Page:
The New York Times carried a story this weekend about a disturbing lawsuit that will be argued in the California Court of Appeal later this month. Olivia de Havilland sued FX for running the docudrama “Feud,” a fictionalized account of the feud between Joan Crawford and Bette Davis; a character portraying deHavilland has a modest appearance in the series. De Havilland's basic contention is that, because she is celebrity who is able to make a profit from her appearances, the California right of publicity forbids the publication of any account that portrays her unless she is paid for the portrayal and she gives permission to the portrayal.
De Havilland also complained that the bit part in the film harmed her reputation because it portrayed her as having used slightly off-color language to describe some other Hollywood celebrities (namely, she referred to someone as a “bitch” and said that she doesn’t portray “bitches” in movies). She claims that this is language that she did not use on those specific occasions and, indeed, would never have used personally. The trial court record apparently included the results of the defendants’ efforts to scour the public record to identify occasions on which de Havilland did use foul language, as well as her arguments about how those occasions were different from the use portrayed in the film. Apparently, she admits having called someone a “”dragon lady” but not a “bitch.”
The trial court denied FX’s motion to dismiss de Havilland’s right of publicity claim under the California anti-SLAPP statute, holding that although fictional works can be made without obtaining the permission of the subject, because such works are “transformative.” At the same time, the judge refused to dismiss the defamation claims (pleaded under the tort of false light) because the negative statements that de Havilland had actually made about other celebrities was more ladylike – that is, the reputational claim was upheld because the bit character in the film was fictional, and fictional in a way that de Havilland did not like.
It is slightly worrisome that this appeal is proceeding in the Second District Court of Appeal, which issued a decision back in the 1980's that allowed Clint Eastwood to use a right of publicity claim to pursue what amounted to a defamation claim based on an article in the National Enquirer. We have argued elsewhere this is a dangerous precedent that was wrongly decided under California law.
The appeal has attracted a plethora of amicus briefs The MPAA amicus brief contained this pithy summary of the dangers presented by the trial court ruling: “Under the trial court's analysis here, any docudrama that purports to show its subjects realistically would be insufficiently transformative and therefore violate the right of publicity. . . . At the same time, under the court's analysis, any docudrama that is sufficiently transformative to avoid right of publicity liability will be sufficiently knowingly false to be exposed to false light liability.”
And it is not just fictionalized works that would be endangered. A documentarists' amicus brief identifies a number of unauthorized accounts of historical events that could be subjected to right of publicity claims from living individuals who either did not like the way they were portrayed, or might have demanded a payoff for their consent to the portrayal.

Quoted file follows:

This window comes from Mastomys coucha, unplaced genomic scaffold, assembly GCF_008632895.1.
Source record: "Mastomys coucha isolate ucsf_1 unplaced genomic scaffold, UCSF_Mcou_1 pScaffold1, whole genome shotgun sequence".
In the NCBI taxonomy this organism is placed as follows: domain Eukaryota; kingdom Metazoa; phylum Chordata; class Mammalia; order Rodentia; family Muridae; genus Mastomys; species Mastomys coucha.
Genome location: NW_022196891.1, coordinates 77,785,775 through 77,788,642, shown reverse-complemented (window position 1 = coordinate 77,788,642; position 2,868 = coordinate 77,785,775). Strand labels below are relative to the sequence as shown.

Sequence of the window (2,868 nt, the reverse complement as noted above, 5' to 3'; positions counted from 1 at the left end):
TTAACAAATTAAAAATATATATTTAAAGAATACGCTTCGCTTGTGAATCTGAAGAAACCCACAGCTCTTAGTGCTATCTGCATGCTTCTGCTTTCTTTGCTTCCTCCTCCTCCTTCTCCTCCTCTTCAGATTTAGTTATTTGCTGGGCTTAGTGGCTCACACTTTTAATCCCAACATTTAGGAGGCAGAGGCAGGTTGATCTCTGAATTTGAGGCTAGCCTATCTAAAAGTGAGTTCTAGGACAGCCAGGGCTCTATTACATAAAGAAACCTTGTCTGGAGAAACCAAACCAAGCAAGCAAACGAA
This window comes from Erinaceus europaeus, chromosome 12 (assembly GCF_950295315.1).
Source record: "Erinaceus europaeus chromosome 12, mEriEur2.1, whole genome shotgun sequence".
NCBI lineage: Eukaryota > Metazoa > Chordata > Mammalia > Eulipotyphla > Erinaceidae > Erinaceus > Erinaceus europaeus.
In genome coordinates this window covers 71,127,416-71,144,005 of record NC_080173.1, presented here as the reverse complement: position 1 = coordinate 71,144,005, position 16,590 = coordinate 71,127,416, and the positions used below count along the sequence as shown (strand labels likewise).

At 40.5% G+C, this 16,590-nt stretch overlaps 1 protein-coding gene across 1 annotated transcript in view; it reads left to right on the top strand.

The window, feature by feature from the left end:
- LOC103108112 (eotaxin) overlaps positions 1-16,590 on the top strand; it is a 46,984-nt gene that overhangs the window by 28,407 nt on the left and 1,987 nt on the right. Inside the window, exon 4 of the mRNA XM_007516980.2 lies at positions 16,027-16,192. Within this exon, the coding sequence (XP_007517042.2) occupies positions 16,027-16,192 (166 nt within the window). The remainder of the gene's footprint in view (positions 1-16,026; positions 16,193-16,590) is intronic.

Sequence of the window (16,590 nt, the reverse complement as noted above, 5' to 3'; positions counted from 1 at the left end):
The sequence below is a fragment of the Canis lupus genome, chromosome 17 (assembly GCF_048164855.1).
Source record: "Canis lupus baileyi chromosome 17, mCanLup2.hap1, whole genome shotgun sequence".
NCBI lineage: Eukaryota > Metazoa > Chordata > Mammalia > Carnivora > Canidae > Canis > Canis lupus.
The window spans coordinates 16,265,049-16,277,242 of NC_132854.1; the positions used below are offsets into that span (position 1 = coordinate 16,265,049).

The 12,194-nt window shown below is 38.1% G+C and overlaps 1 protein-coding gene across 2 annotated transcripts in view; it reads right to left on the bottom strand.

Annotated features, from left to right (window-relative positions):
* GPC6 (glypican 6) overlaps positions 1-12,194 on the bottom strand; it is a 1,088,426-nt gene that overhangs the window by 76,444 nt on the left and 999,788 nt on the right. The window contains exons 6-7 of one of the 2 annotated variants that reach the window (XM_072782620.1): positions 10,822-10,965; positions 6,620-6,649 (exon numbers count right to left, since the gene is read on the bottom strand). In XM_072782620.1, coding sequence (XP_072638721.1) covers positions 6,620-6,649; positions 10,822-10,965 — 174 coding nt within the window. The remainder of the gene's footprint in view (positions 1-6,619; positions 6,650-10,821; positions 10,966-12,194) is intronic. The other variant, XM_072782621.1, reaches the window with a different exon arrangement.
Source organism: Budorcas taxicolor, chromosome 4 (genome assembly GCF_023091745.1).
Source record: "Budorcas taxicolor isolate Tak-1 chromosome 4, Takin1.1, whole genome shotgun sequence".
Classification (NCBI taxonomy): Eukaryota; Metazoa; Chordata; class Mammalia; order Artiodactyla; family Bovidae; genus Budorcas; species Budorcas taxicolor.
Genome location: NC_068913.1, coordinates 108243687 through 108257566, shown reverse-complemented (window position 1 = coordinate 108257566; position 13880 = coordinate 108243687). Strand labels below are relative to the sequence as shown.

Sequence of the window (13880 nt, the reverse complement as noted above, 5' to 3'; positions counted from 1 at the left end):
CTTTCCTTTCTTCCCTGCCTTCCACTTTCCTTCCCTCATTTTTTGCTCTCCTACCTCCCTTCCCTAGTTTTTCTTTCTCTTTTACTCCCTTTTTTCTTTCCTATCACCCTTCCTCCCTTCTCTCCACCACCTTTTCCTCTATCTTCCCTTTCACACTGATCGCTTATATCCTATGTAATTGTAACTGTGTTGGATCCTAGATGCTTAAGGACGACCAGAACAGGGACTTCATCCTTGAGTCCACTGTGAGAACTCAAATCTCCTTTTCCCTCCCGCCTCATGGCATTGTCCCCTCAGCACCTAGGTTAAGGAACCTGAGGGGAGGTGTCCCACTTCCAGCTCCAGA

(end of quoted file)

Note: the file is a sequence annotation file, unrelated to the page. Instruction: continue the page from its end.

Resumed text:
Imagine this sort of right of publicity claim in the hands of Donald Trump!
In the comments, both deHavilland's lawyer and a blogger who has written about the case from a perspective sympathetic to deHavilland, take issue with my analysis. Suzelle Smith, claiming to be a Public Citizen supporter, complains that my analysis would prevent suits over "knowing falsehoods about living people." Not so. The defamation cause of action enables suit over knowing falsehoods about living people. There is no need to distort "right of publicity" law to get at that tort. And as blogger Ken White points out in his comment, the final paragraph of Smith's comment, apart from her offensive family reference, simply reflects her ignorance of California law.
Both Smith and Lara Fowler ignore the danger to free speech interests from creating a right of publicity claim that allows public figures to prevent portrayal without getting their permission. Smith, at least, focuses on her client's complaints about the accuracy of the portrayal. Fowler plainly says that a quasi-fictional portrayal requires the permission of the person portrayed, including compensation. To my mind, fictional portrayals are not comparable to the televising of what amounted to the entire act of the so-called "human cannonball" in Zacchini. But Fowler oddly goes on to argue for a system under which private figures get less protection against false portrayals than public figures.
Finally, my closing hypothetical about Donald Trump might prove prophetic — in the news yesterday was widespread speculation that 2013 pop song by a C-list singer about breaking up with a married man might be her own account of the end of an affair she allegedly had with Donald Trump Jr. during his wife's fourth pregnancy, in 2011. (Don't let your curiosity impel you to listen to the song — it is truly dreadful). Under Suzelle Smith's theory, Donald Jr. could bring a right of publicity claim because his former lover did not get permission for alluding to their affair in her song.
The California Court of Appeal reversed in all respects